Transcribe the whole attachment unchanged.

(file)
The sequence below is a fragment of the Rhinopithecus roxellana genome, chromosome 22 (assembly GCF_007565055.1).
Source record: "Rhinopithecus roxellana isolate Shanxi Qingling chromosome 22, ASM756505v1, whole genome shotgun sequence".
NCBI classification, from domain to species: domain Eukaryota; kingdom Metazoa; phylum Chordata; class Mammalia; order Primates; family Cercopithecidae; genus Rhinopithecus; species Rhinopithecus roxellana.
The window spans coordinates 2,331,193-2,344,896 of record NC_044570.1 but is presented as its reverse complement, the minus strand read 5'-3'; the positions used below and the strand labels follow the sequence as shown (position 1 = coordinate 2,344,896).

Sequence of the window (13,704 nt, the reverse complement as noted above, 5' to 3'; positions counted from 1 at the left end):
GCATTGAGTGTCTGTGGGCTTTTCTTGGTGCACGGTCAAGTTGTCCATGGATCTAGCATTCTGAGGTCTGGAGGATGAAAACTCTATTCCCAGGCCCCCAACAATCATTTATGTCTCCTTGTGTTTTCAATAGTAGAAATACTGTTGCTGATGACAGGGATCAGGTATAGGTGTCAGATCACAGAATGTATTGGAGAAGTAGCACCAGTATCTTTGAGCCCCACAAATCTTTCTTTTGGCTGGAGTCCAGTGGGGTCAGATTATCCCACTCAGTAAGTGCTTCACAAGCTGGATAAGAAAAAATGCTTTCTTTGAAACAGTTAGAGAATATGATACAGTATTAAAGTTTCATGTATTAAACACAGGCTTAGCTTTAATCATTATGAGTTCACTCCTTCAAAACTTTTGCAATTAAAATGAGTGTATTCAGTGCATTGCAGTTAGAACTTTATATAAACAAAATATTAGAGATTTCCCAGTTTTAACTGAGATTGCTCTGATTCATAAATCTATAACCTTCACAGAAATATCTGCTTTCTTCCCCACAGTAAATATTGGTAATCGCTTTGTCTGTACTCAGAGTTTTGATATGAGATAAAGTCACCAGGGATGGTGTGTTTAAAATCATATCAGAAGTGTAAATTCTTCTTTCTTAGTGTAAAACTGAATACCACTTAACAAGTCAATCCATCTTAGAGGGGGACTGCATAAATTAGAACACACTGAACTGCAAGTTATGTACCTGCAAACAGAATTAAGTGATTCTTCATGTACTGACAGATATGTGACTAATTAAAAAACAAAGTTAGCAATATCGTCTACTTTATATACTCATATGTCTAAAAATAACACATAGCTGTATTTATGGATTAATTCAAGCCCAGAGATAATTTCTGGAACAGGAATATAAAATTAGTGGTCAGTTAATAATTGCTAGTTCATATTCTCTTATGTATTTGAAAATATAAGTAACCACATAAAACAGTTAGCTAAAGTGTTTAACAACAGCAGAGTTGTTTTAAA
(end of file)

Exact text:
The sequence below is a fragment of the Rhinopithecus roxellana genome, chromosome 22 (assembly GCF_007565055.1).
Source record: "Rhinopithecus roxellana isolate Shanxi Qingling chromosome 22, ASM756505v1, whole genome shotgun sequence".
NCBI classification, from domain to species: domain Eukaryota; kingdom Metazoa; phylum Chordata; class Mammalia; order Primates; family Cercopithecidae; genus Rhinopithecus; species Rhinopithecus roxellana.
The window spans coordinates 2,331,193-2,344,896 of record NC_044570.1 but is presented as its reverse complement, the minus strand read 5'-3'; the positions used below and the strand labels follow the sequence as shown (position 1 = coordinate 2,344,896).

Sequence of the window (13,704 nt, the reverse complement as noted above, 5' to 3'; positions counted from 1 at the left end):
GCATTGAGTGTCTGTGGGCTTTTCTTGGTGCACGGTCAAGTTGTCCATGGATCTAGCATTCTGAGGTCTGGAGGATGAAAACTCTATTCCCAGGCCCCCAACAATCATTTATGTCTCCTTGTGTTTTCAATAGTAGAAATACTGTTGCTGATGACAGGGATCAGGTATAGGTGTCAGATCACAGAATGTATTGGAGAAGTAGCACCAGTATCTTTGAGCCCCACAAATCTTTCTTTTGGCTGGAGTCCAGTGGGGTCAGATTATCCCACTCAGTAAGTGCTTCACAAGCTGGATAAGAAAAAATGCTTTCTTTGAAACAGTTAGAGAATATGATACAGTATTAAAGTTTCATGTATTAAACACAGGCTTAGCTTTAATCATTATGAGTTCACTCCTTCAAAACTTTTGCAATTAAAATGAGTGTATTCAGTGCATTGCAGTTAGAACTTTATATAAACAAAATATTAGAGATTTCCCAGTTTTAACTGAGATTGCTCTGATTCATAAATCTATAACCTTCACAGAAATATCTGCTTTCTTCCCCACAGTAAATATTGGTAATCGCTTTGTCTGTACTCAGAGTTTTGATATGAGATAAAGTCACCAGGGATGGTGTGTTTAAAATCATATCAGAAGTGTAAATTCTTCTTTCTTAGTGTAAAACTGAATACCACTTAACAAGTCAATCCATCTTAGAGGGGGACTGCATAAATTAGAACACACTGAACTGCAAGTTATGTACCTGCAAACAGAATTAAGTGATTCTTCATGTACTGACAGATATGTGACTAATTAAAAAACAAAGTTAGCAATATCGTCTACTTTATATACTCATATGTCTAAAAATAACACATAGCTGTATTTATGGATTAATTCAAGCCCAGAGATAATTTCTGGAACAGGAATATAAAATTAGTGGTCAGTTAATAATTGCTAGTTCATATTCTCTTATGTATTTGAAAATATAAGTAACCACATAAAACAGTTAGCTAAAGTGTTTAACAACAGCAGAGTTGTTTTAAA